“Well, not all Equestria. You said to be honest, Princess Nightmare. You don’t even hold the capital. Say what you want about how soft Princess Celestia was, but she won that fight and you lost.”

That touched a nerve. Nightmare Moon blasted out with a wave of dark magic, a wave that tore up the ground and shattered stone and would probably have turned Twilight to powder.

But Nightmare Moon made the same mistake Starlight Glimmer did—she seemed to expect Twilight would try to stop her spells, instead of just dodging out of the way. She teleported up into the air, then rained down a spell of her own.

It was something Celestia had taught her—sunlight. A shaft of light cut through the dark, bright enough that Twilight would’ve gone momentarily blind if she wasn’t prepared for it. Her friends squealed from underneath, retreating down the hill and away from the fight. Good. Get out of here.

If by some miracle Twilight won this, she could gather them up and finish what they started. But all Nightmare Moon had to do was kill one of them, and it was all over.

Her sunlight spell, meanwhile, shone down on Nightmare Moon from above. The touch of warmth on her coat, real warmth, after weeks in darkness, nearly brought Twilight to tears. But the effort of the spell was immense, and the concentration it required precluded an emotional outburst.

This wasn’t Twilight’s element like it was Celestia’s. She couldn’t use it to make a casual display.

Nightmare Moon screamed, vanishing from the dark patch and reappearing beside her in the air a second later. Any amusement that had been on her face was gone, along with any trace of mercy. “That was a mistake, Twilight Sparkle. I would’ve just killed you. But now I will enjoy your death. You’ve earned yourself a special cell in my dungeons.”

You go ahead and try. If Nightmare Moon was trying to leave her alive for a torturer, then she wouldn’t be atomizing her. It meant the Alicorn would be holding back.

“How long until the ponies of Equestria throw you into those dungeons?” she asked. At this point Twilight had moved well beyond reckless into true insanity—but she’d also gone so far that she didn’t want to stop. Weeks of being trapped in this nightmare world she’d created had finally worn her too thin. “For taking the sun away. You’ve gone from wanting ponies to love and appreciate your night to strangling all life. Have you been to the oceans lately?”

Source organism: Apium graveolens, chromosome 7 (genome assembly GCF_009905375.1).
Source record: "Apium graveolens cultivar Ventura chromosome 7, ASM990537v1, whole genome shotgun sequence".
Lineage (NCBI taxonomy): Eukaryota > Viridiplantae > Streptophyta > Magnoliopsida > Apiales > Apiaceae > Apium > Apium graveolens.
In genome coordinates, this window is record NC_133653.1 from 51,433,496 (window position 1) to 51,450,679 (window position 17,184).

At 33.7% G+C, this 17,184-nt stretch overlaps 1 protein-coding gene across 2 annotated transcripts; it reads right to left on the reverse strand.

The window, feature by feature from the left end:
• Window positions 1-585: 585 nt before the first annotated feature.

Nightmare Moon attacked again. This time it wasn’t just one spell, but a dozen, bolts of dark energy that leapt from her horn in many directions before zooming towards Twilight. She retreated again, a thousand meters higher in the air—and the bolts of darkness curved upward to follow.

Twilight abandoned her sunlight spell completely, focusing on her flying. A few years ago, she’d be doomed to die here, in the heights of upper air where she hadn’t previously belonged.

But she had plenty of time to practice now—time to learn from the very ponies she had to protect. Unfortunately for her, Nightmare Moon’s attacks didn’t give up just because she’d moved. The Alicorn held in place, firing a dozen more bolts of energy and staying still to control each one. They buzzed about erratically, most not chasing her but spreading widely through the air.

Twilight teleported a few more times, and with each jump there were always a few bolts that were close, forcing her to keep flying. Then she mistimed a jump, and one of them smashed right up against her.

Her counterspells were fast, much faster than any unicorns could’ve been. Twilight summoned a shield-bubble, the same kind her brother had taught her, only much smaller and stronger.

The shield exploded with a single impact, sending coursing pain through her head. She stopped flying completely, arcing suddenly downward. Nightmare Moon’s attacks kept following her, a dark flock that gathered together.

Twilight moaned, clutching at her head with one hoof and trying to fight off the pain. It was hard to concentrate—even a simple teleport was beyond her now. Her horn fizzed and sparked, but she couldn’t even make a coherent glow.

What kind of dark magic was that? She might’ve been fascinated by the attack, if conditions were better.

Instead, Twilight fell rapidly towards the ground, trying and failing to spread her wings to catch her. So much for all those brave threats. Nightmare Moon only had to attack you twice.

Princess Celestia had fought her sister for far longer than this, and even then won the first time. Why had she lost now?

She wasn’t around to ask. Twilight wouldn’t be either unless she did something.

As the ground rushed up to meet her, Twilight spread her wings with a desperate roar. It took everything she had to keep them from bending up and sending her back into a tumble—but she had earth pony strength too, and that was harder to take away with simple dark magic.

She landed in the clearing beside the map, smacking into the dirt hard enough that dust rose from around her in a wide crater.

Twilight rose slowly, limbs shaking from the effort of her desperate escape. She’d survived, apparently slowing just enough that the impact hadn’t broken all her bones.

Then Nightmare Moon’s attacks started slamming into her. She felt the first impact like a physical blow, a charging minotaur that crushed her to the ground. The next one made her legs buckle out from under her, and blood start to dribble from her mouth. She tried to protect herself, struggled to cast any kind of barrier—but nothing happened.

Over a dozen dark bolts struck into her, until Twilight’s world finally went black.